Labile carbon pools and biological activity in volcanic soils of the Canary Islands

  1. Armas Herrera, Cecilia María
  2. Mora, J. L.
  3. Arbelo Rodríguez, Carmen Dolores
  4. Rodríguez Rodríguez, Antonio
Spanish Journal of Soil Science: SJSS

ISSN: 2253-6574

Year of publication: 2013

Volume: 3

Issue: 1

Pages: 7-27

Type: Article

More publications in: Spanish Journal of Soil Science: SJSS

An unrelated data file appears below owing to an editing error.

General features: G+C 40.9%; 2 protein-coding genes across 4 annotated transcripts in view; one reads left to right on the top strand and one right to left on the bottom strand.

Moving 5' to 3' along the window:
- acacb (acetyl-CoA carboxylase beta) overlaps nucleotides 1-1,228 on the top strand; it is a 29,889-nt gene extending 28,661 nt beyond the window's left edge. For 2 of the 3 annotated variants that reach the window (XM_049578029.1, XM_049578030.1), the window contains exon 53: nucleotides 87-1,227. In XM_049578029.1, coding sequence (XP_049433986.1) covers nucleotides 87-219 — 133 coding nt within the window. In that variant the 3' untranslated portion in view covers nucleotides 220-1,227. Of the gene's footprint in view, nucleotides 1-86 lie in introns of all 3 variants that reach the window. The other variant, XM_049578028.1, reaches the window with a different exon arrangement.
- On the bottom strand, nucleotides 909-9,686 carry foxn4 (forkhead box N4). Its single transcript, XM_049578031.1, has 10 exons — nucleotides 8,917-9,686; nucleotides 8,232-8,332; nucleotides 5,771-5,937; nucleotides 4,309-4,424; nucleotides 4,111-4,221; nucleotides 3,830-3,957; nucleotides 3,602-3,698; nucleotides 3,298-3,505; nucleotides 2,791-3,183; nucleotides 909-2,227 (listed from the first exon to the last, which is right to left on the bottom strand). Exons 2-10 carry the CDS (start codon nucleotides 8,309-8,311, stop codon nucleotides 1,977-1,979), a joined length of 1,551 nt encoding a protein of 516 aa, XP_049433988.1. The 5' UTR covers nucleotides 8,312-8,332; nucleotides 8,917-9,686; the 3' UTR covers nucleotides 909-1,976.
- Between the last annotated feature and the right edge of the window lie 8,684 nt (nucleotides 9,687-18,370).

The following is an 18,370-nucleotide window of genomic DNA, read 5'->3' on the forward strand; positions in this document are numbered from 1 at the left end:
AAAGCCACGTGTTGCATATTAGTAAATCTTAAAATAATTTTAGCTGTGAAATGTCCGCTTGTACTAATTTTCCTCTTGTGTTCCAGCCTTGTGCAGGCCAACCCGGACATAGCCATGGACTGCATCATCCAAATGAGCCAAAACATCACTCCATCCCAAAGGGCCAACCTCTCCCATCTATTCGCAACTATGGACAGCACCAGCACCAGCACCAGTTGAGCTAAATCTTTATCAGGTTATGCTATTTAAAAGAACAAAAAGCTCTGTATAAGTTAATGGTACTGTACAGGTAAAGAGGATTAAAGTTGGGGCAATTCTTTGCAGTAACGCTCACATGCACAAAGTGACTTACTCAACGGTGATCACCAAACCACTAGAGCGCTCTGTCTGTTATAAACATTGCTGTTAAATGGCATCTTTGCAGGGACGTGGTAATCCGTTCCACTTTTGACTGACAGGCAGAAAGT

It is important to assess the mineralisation of soil organic carbon (SOC) to predict the short-term response of biosphere carbon reservoirs to changing environmental conditions. We investigated the labile (easily-mineralisable) SOC in volcanic soils, where the bioavailability of SOC is typically affected by physico-chemical stabilisation mechanisms that are characteristic of these soils. Ten soils were selected that represent the most typical soil types (mainly Andosols) and natural habitats (xerophytic scrubland, laurel forest and pine forest) in the Canary Islands, a volcanic archipelago. Over two years we measured several physico-chemical SOC fractions with different degrees of bioavailability: water-soluble carbon in fresh soil samples (WSC) and in the saturated extract (WSCse), hot water-extractable carbon (HWC), potassium sulphate-extractable carbon (PSC), microbial biomass carbon (MBC), particulate organic carbon (POC), humic substances carbon (HSC), and total organic carbon (TOC), and performed CO2 emission incubation assays. We related these measurements to the potential C inputs of plant litter and roots and to the activity of certain hydrolytic enzymes (CM-cellulase, â-D-glucosidase, and dehydrogenase) that are involved in carbon turnover. In vitro carbon mineralisation measurements from short assays (ten days) were fitted with simple first-order kinetics to investigate SOC. This procedure was simple and allowed us to obtain estimates both for potentially mineralisable SOC and for the heterogeneity of the substrates that were consumed during incubation. The investigated volcanic soils had large labile SOC concentrations in which simple carbohydrates predominated and that were mainly derived from roots and aboveground non-woody residues. Among the analysed physico-chemical SOC fractions, HWC (3.1 g kg-1 on average at 0-30 cm depth in Andosols) was the most correlated with C0 (1.2 g kg-1) and therefore best represents potentially mineralisable SOC. PSC (0.77 g kg-1), which represents an SOC pool of low bioavailability, was protected by its adsorption to allophane in silandic Andosols.